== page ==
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Chavez's Counter Bush Tour Hits Bolivia

Venezuelan President Hugo Chavez's counter-Bush tour chugged on to flood-ravaged Bolivia on Saturday, following up on millions of dollars in aid the leftist leader has pledged to cope with months of flooding in its eastern lowlands.

Chavez was to visit flooded areas in Bolivia's eastern lowlands, where a rainy season supercharged by El Nino has killed 51 people, driven thousands from their homes and triggered an outbreak of dengue fever.

The leftist Venezuelan leader, wearing an untucked red shirt in the blazing heat, kissed a Bolivian flag held by sailors in their dress whites after he disembarked Saturday at the airport in Trinidad, where miles of fetid waters for a month have surrounded the city.

While U.S. President George W. Bush travels to friendly Latin American nations to shore up relations with allies and highlight U.S. aid to the region, Chavez appears intent on spoiling the show by shadowing Bush's trip and saying at every turn that his country is doing more to help the region, especially its millions of poor people.

Bolivia President Evo Morales is a close Chavez ally and frequent critic of Bush.


Read about President Bush's Latin America trip
Photos of the president's trip
On Saturday, presidential spokesman Alex Contreras told state television TVB that Morales' government espoused policies "against war, against violence, and these policies, without a doubt, are counter to what the U.S. government is imposing, no only in Iraq, but also in the continent."

He added that "the social movements in Sao Paulo, in Montevideo, are mobilizing against the presence of George Bush."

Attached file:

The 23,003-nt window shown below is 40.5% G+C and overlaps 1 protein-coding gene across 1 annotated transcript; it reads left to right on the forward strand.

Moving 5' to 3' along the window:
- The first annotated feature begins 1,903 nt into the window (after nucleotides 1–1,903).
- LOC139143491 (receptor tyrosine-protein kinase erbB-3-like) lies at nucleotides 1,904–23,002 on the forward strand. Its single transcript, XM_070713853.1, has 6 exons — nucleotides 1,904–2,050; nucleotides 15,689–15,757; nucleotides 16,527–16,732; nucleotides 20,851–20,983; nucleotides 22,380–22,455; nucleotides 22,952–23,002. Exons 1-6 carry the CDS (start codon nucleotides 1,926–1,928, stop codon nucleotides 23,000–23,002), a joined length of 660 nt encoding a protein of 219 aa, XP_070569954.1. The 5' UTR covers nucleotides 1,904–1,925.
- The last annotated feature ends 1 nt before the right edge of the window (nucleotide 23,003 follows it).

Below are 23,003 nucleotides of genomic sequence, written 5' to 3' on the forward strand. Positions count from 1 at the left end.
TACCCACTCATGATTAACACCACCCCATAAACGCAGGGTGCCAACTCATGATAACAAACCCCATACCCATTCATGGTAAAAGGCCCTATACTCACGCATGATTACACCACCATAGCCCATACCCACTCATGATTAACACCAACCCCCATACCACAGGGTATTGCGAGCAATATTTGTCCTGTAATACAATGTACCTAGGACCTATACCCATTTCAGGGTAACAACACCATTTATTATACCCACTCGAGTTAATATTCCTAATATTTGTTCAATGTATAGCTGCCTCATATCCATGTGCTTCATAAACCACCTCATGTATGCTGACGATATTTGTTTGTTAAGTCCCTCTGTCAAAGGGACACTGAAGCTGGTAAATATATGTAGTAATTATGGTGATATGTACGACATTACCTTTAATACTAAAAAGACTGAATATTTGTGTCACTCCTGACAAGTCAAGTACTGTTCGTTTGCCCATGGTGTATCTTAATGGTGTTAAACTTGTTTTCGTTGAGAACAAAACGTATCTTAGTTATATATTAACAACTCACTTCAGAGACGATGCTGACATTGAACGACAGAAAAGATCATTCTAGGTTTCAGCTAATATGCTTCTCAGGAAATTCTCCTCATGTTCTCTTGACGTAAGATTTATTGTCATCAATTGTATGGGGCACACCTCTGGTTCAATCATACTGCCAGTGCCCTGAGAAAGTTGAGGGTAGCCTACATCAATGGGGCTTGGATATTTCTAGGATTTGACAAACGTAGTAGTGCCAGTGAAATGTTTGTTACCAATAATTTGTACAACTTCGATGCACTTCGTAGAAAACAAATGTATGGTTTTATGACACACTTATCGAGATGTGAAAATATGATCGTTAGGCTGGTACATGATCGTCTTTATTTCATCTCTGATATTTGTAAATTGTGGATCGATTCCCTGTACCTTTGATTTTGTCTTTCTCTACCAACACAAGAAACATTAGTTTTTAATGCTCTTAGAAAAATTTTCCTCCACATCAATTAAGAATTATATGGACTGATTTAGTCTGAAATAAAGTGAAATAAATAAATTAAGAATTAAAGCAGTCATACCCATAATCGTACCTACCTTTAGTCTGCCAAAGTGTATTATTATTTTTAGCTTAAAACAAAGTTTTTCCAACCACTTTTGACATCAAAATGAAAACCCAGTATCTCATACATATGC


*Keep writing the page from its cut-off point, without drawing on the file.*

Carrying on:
Chavez's tour started in Argentina, where he packed a soccer stadium for a Friday rally, during which he called Bush a "political cadaver," blasted U.S. policies as "imperialist" and told the crowd of 20,000 that the U.S. president's tour is a cynical attempt to divide Latin America.

In Trinidad, the Beni state capital and home to 90,000 residents, Chavez is expected to highlight that while the U.S. sent $1.5 million of aid to help Bolivia deal with the floods, Venezuela has pledged $15 million in aid, including a squadron of helicopters to deliver food to remote villages.

A Bolivian rainy season supercharged by the climate phenomenon El Nino has killed 49 people, left tens of thousands homeless, and triggered a spreading dengue outbreak.

Before leaving for Bolivia, Chavez said Saturday his meeting with leftist Argentina President Nestor Kirchner had been fruitful.

"We have taken a solid step toward strengthening the Caracas-Buenos Aires axis, which is strategic looking at the map. And of course from the point of view of an anti-imperialist act, I believe it has surpassed all expectations," he said.

In Bolivia, Chavez will be visiting an area sharply at odds with leftist President Evo Morales, his close ally.

Already the Trinidad mayor and Beni governor — complaining that Venezuelan aid workers do not answer to their authority — have said they will refuse to receive Chavez, the only foreign head of state ever to visit.

"We are grateful for the assistance of the Venezuelan people, but we're bothered by the intervention of Chavez in Bolivia," Trinidad Mayor Moises Shiriqui told The Associated Press on Thursday. "He's coming here for a political campaign."

Flood victims, for their part, say the state governor's office has been slow to distribute the foreign aid it has received.

Bush, after stops in Brazil and Uruguay, on Sunday heads to Colombia to meet with Alvaro Uribe — the most U.S.-friendly president in the region — and then continues to Guatemala. Chavez, meanwhile, plans to visit Haiti to discuss sending aid to the impoverished country.

In Bolivia, the populist Morales has strengthened ties to Venezuela and Cuba since taking office a year ago. Chavez has pledged more than $1 billion for Bolivian petroleum projects, community radio stations and even a factory to make tea from coca leaves.

In contrast, the U.S. military presence in Bolivia has all but disappeared. The Bush administration's 2008 budget proposal slashes U.S. aid to Bolivia by more than 20 percent, from $125 million to $98 million, part of a deep aid cut targeting much of Latin America.

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